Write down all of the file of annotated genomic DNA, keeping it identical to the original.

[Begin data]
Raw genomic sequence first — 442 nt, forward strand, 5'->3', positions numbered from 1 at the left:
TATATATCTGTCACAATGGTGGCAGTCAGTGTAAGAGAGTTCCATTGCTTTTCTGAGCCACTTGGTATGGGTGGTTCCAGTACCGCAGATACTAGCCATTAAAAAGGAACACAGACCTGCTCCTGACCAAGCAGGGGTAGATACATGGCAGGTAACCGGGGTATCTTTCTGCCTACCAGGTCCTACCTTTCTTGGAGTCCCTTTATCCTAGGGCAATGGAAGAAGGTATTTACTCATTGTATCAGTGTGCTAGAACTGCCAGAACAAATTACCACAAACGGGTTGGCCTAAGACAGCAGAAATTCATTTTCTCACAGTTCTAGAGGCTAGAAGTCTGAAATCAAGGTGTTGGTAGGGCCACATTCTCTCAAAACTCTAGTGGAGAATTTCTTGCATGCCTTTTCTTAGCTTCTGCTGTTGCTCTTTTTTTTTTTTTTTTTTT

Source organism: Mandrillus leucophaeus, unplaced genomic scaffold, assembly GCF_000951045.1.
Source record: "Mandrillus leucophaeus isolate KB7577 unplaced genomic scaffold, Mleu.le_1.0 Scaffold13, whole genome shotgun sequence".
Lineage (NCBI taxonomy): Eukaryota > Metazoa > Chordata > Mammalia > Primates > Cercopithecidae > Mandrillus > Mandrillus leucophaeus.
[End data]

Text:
Raw genomic sequence first — 442 nt, forward strand, 5'->3', positions numbered from 1 at the left:
TATATATCTGTCACAATGGTGGCAGTCAGTGTAAGAGAGTTCCATTGCTTTTCTGAGCCACTTGGTATGGGTGGTTCCAGTACCGCAGATACTAGCCATTAAAAAGGAACACAGACCTGCTCCTGACCAAGCAGGGGTAGATACATGGCAGGTAACCGGGGTATCTTTCTGCCTACCAGGTCCTACCTTTCTTGGAGTCCCTTTATCCTAGGGCAATGGAAGAAGGTATTTACTCATTGTATCAGTGTGCTAGAACTGCCAGAACAAATTACCACAAACGGGTTGGCCTAAGACAGCAGAAATTCATTTTCTCACAGTTCTAGAGGCTAGAAGTCTGAAATCAAGGTGTTGGTAGGGCCACATTCTCTCAAAACTCTAGTGGAGAATTTCTTGCATGCCTTTTCTTAGCTTCTGCTGTTGCTCTTTTTTTTTTTTTTTTTTT

Source organism: Mandrillus leucophaeus, unplaced genomic scaffold, assembly GCF_000951045.1.
Source record: "Mandrillus leucophaeus isolate KB7577 unplaced genomic scaffold, Mleu.le_1.0 Scaffold13, whole genome shotgun sequence".
Lineage (NCBI taxonomy): Eukaryota > Metazoa > Chordata > Mammalia > Primates > Cercopithecidae > Mandrillus > Mandrillus leucophaeus.